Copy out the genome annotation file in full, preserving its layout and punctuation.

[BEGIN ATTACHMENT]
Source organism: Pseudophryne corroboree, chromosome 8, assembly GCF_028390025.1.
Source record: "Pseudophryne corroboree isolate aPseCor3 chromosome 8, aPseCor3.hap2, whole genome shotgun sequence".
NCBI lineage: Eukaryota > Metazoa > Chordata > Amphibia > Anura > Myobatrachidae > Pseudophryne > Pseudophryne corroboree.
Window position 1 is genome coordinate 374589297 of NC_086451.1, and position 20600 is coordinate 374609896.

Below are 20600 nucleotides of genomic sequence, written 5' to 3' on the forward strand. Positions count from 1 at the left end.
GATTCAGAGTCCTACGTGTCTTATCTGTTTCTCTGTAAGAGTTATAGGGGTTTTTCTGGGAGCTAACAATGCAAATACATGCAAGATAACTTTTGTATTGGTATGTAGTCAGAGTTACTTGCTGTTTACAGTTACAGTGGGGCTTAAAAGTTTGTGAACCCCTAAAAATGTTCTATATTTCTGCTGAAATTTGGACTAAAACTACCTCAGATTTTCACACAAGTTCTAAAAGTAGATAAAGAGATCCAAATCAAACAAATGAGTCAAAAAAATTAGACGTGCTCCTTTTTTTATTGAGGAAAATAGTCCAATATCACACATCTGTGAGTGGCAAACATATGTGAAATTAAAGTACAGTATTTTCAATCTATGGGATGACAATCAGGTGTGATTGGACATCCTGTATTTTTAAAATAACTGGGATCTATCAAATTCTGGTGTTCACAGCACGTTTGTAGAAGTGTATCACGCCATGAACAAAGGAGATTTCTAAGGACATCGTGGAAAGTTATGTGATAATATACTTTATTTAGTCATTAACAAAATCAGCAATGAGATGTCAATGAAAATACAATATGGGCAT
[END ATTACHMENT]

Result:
Source organism: Pseudophryne corroboree, chromosome 8, assembly GCF_028390025.1.
Source record: "Pseudophryne corroboree isolate aPseCor3 chromosome 8, aPseCor3.hap2, whole genome shotgun sequence".
NCBI lineage: Eukaryota > Metazoa > Chordata > Amphibia > Anura > Myobatrachidae > Pseudophryne > Pseudophryne corroboree.
Window position 1 is genome coordinate 374589297 of NC_086451.1, and position 20600 is coordinate 374609896.

Below are 20600 nucleotides of genomic sequence, written 5' to 3' on the forward strand. Positions count from 1 at the left end.
GATTCAGAGTCCTACGTGTCTTATCTGTTTCTCTGTAAGAGTTATAGGGGTTTTTCTGGGAGCTAACAATGCAAATACATGCAAGATAACTTTTGTATTGGTATGTAGTCAGAGTTACTTGCTGTTTACAGTTACAGTGGGGCTTAAAAGTTTGTGAACCCCTAAAAATGTTCTATATTTCTGCTGAAATTTGGACTAAAACTACCTCAGATTTTCACACAAGTTCTAAAAGTAGATAAAGAGATCCAAATCAAACAAATGAGTCAAAAAAATTAGACGTGCTCCTTTTTTTATTGAGGAAAATAGTCCAATATCACACATCTGTGAGTGGCAAACATATGTGAAATTAAAGTACAGTATTTTCAATCTATGGGATGACAATCAGGTGTGATTGGACATCCTGTATTTTTAAAATAACTGGGATCTATCAAATTCTGGTGTTCACAGCACGTTTGTAGAAGTGTATCACGCCATGAACAAAGGAGATTTCTAAGGACATCGTGGAAAGTTATGTGATAATATACTTTATTTAGTCATTAACAAAATCAGCAATGAGATGTCAATGAAAATACAATATGGGCAT